Senior Living Strategy: Is Purpose-Built Design Part of Your Future?

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by | Sep 26, 2013 | Programming & Outreach

The expressed needs, expectations and preferences of seniors and their concerned adult children continue to change and evolve. With the aid of the Internet, social media and greater societal awareness of aging-related issues, senior living consumers have become more savvy, more discerning and more demanding. The strength and intensity of this trend will increase further as the Baby Boom generation begins to seriously influence the senior living space. Just as they’ve done in every other aspect of life, they will “change the game” in senior living as well.  

Facility Design Built for Success

Senior communities have begun to respond to consumers’ higher expectations with more services, greater amenities, healthier lifestyle programs and “resident-centered” care. One area that has lagged in this process is the modernization of facility environments to support the emerging hospitality model and the application of new concepts that can actually enhance the residents’ experience, support health and healing and increase a community’s appeal and competitiveness.

As senior living providers look to the future, one key item on their planning agenda should be “evidence-based” or “purpose-built” design. These design techniques can actually influence well being, promote healing, relieve stress and reduce medical errors, infections and falls. Such techniques support “Living in Place” by enabling residents to stay healthier and remain in a community longer.

In his article, 10 Top Design Trends in Senior Living Facilities, author Bradford Perkins, FAIA, MRAIC, AICP, provides an overview of important trends that are likely to reshape the industry. As Mr. Perkins says, “All the old design models are being challenged, serious environmental design research is being done and a wide range of new models is being planned and built based on this research.” He adds, “You can build an environment for the aging that is confusing, imprisoning and depressing or you can build one that frees them, encourages them and enhances their quality of life.”

There are many important ways facility design can add to the functionality and appeal of the senior living environment as well as improve the residents’ experience and satisfaction, including:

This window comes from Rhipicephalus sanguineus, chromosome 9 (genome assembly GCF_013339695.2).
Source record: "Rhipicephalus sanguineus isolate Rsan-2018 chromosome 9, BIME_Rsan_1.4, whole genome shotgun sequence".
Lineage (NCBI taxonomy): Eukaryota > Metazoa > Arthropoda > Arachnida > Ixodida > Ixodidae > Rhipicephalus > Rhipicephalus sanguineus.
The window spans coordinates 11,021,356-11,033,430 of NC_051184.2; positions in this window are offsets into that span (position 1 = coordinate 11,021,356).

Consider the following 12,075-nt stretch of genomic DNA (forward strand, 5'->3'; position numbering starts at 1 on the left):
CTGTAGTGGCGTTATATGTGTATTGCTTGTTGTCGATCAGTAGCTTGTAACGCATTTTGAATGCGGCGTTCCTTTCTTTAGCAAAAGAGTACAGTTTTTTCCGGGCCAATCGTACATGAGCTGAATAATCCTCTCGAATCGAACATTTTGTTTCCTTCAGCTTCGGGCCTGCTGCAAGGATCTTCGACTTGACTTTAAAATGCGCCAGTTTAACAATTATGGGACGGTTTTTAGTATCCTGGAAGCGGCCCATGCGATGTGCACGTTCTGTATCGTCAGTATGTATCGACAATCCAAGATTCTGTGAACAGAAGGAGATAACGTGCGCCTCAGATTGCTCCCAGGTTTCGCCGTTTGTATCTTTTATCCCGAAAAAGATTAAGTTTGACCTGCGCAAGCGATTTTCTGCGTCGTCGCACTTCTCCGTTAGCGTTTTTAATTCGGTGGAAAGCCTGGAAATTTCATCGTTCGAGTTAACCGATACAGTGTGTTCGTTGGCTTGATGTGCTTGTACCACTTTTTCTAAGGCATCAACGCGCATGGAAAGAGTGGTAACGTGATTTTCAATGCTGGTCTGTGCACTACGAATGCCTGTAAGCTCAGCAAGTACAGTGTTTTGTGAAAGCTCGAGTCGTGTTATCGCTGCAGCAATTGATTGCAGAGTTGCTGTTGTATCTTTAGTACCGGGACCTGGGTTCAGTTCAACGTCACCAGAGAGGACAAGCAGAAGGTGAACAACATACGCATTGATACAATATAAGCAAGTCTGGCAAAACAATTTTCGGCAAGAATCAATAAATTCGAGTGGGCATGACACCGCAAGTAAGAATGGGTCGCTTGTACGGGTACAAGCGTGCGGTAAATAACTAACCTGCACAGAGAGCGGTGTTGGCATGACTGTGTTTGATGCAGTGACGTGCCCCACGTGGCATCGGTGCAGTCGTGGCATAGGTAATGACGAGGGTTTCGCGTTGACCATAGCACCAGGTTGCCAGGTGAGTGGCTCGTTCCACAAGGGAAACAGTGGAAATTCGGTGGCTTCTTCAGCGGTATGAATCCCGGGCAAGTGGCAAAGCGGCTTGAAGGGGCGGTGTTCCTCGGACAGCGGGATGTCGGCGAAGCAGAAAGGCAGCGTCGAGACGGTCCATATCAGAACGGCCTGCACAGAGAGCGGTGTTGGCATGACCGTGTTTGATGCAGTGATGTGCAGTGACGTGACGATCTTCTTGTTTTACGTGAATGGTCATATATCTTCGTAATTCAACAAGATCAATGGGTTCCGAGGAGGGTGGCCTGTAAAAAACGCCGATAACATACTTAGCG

• Enhancing personal respect, privacy and dignity – Today’s consumers have an appropriate disdain for “institutional” environments and all the negatives they associate with it. A sense of personal privacy and respect for their dignity is paramount. Most long-term care facilities were built to function as small, low-tech hospitals as opposed to resident-centered living environments.
  • “There’s no place like home” – The trend today is toward more engaging and homelike living space. “The Green House Model” is based on the concept that senior adults prefer private suites that adjoin a common area for socialization, dining and relaxation purposes.
  • Employing hospitality industry concepts – Hospitality design concepts are now being applied to both facilities’ designs and their services and programming as consumers expect more lifestyle enhancing amenities.
  • Using technology to enhance senior living – There are many emerging technologies that make it possible for people to live longer, healthier and less restrictive lives. In an article at Senior Housing Forum http://seniorhousingforum.net/, titled, Assisted Living 2.0  High Tech and High Touch, author Katy Fike, Ph.D., offers several examples and says, “Products and services that exist today and those that will emerge tomorrow can help minimize human error, scale limited resources and empower care providers in their pursuit to deliver high quality care.” Technology is now beginning to have a significant impact on seniors’ choices.
  • Replacing “Aging in Place” with “Living in Place” – Today, seniors do not equate moving into a senior living facility with a reduction in lifestyle and quality of life. Instead, they want to continue their lives and interests well into their 80s.
  • Enabling profitable program and service expansion – Memory care and short-term rehabilitation are examples of responsive services that add value to residents, provide new revenue streams and position your community for the cost-savings focus of ACOs under the Affordable Care Act.

Implications for Senior Living Providers

Design techniques are being utilized to enhance residents’ experiences, attract new customers and make communities more appealing and competitive. If your community requires additional support to prepare for future success and to optimize the effectiveness of your strategic planning and campus master planningphysical plant expansion analysismarket feasibility and demand analysiscensus enhancement strategies and budget development and analysis, be sure to look for an experienced organization that operates exclusively in the senior living marketplace and has the specialized expertise and experience in senior living marketing solutions required to succeed.

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